To point out the multiplicity of therapy attempts, the following should be mentioned: Schliephake reported a treatment of hepatitis epidemica with microwaves (ultra-shortwave with a wavelength under 1 m and a frequency of 300 MHz). On the other hand Braeuker recommends a sympathikus-therapy of paravertebral anaesthesia of the liver segments D7 to D9, as was suggested years ago by Nonnenbruch. Beyond that was recommended an early injection into the right ganglion coeliacum and into the following right ganglia of the plexus coeliacus.

A surprising success in the treatment of hepatitis was had by Baur and Staub (1954), who gave 11 patients high doses of Redoxon, namely daily intravenous infusions of the 11 with physiological saline solution with a content of 1% ascorbic acid. But in 1956 Staub then admitted in passing at the Freiburger Symposium “Pathology, Diagnosis and Therapy of the Liver Diseases” that reexamination in alternating series would have shown that, with this therapy as well, success in shortening illness could not be assuredly achieved.

Stockmann administered less vitamin C; namely to children he gave, besides artificial Carlsbad salts, fat-free food and warmth, up to 500 mg Cebion daily. In more than 100 cases of epidemic hepatitis it could be demonstrated that only a few days after beginning treatment the general state improved, the patients regained appetite, and the previously very dark urine became brighter.

Although the literature indicated inconsistent success in the ascorbic acid treatment of infectious hepatitis, we were prompted to likewise try a treatment with more highly proportioned doses of vitamin C. Initially we gave drip infusions with 5 g ascorbic acid daily to the sickened children, but saw thereby however no marked improvement of the course of the hepatitis, and also observed sporadic recidivism with this dosage.

In order to weaken the argument that the infusion of larger quantities of liquid per se be substantially involved in the success of the hepatitis treatment, we gave a set of children 1000 ml daily drip infusions of equal parts isotonal and saline solution. Gutzeit had already suggested that the administration of large quantities of liquid favors the healing process in hepatitis by the removal of toxic metabolites. However, we could confirm no effect and again observed occasional recidivism.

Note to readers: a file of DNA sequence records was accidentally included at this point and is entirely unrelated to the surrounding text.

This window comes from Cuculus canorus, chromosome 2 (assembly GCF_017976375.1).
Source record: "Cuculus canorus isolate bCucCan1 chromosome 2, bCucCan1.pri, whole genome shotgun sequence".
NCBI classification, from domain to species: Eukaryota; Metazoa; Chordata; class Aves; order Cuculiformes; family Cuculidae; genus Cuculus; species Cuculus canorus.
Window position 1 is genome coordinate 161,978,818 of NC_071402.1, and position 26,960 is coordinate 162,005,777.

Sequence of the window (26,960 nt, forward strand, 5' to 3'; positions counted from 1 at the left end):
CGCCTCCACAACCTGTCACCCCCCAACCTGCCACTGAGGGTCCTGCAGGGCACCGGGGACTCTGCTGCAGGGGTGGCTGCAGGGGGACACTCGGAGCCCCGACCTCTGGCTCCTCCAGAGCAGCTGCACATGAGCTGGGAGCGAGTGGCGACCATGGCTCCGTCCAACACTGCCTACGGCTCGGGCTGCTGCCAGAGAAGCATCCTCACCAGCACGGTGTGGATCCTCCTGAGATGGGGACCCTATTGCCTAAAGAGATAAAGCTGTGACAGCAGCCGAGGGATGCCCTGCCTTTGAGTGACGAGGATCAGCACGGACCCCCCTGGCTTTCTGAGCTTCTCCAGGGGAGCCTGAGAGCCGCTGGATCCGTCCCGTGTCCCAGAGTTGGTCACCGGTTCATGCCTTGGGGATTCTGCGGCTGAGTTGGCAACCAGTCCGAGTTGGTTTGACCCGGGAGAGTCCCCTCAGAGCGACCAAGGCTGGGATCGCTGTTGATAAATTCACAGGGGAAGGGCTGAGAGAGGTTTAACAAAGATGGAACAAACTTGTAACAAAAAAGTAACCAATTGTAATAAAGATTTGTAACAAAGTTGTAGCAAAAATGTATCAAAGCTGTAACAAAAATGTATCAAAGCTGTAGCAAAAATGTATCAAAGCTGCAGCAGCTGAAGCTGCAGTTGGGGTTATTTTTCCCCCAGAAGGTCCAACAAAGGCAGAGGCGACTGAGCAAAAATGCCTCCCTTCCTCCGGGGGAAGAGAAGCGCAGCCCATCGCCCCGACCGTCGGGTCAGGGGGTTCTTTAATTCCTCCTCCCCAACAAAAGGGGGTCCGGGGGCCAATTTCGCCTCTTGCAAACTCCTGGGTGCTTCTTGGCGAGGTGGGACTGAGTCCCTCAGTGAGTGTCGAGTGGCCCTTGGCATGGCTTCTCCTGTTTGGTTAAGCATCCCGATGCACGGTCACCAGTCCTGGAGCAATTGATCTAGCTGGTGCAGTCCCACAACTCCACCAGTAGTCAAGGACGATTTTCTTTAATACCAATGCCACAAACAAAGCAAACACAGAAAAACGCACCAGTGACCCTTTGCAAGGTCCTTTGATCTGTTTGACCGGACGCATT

We saw a clear and substantial improvement compared to to all prior treatment methods only when we gave about five-day-long daily drip infusions with 10 g ascorbic acid* in 100 ml water added to 500 ml 0,9% saline solution, as well as 400 ml Isotonal IV (after Baur and Staub).

|* The substantial quantities of ascorbic acid were placed at our disposal by the German Hoffman La Roche AG, Grenzach/Baden (Redoxon), and by Jenapharm, Jena.|

All patients were treated as follows: strict bed rest, dry wrappings over almost the whole trunk, vitamin B complex, and a fat-free, carbohydrate- and protein-rich diet. Addition of [dietary] fat occurred only after complete alleviation of liver swelling and disappearance the gall pigments from the urine. Additionally, up to the beginning of the ascorbic acid treatment we gave the medicaments choline chloride, methionine and magnesium sulfate.

With a total of 63 patients the indicated basic treatment was maintained; however the medicamental therapy was replaced by drip infusions with vitamin C. 15 children were treated with vitamin C according to the severity of their illness; as with the control group, they received the additional medicaments indicated above.

With children over 5 years the infusion solution altogether comprised 1000 ml as follows:

100 ml 10% ascorbic acid solution,
500 ml 0.9% sodium chloride solution,
400 ml Isotonal **.

** Isotonal is comprised as follows: 0.1% dextrose, 0.8% sodium chloride, 0.04% potassium chloride, 0.25% calcium chloride, 0.0005% magnesium chloride, 0.001% sodium phosphate and 0.05% sodium carbonate.

Children under 5 years received half of the indicated quantity as continuous drip infusion. According to the lowering of serum bilirubin as well as the decrease of the gall pigments in the urine, the intravenous infusion was given over 4-8 days.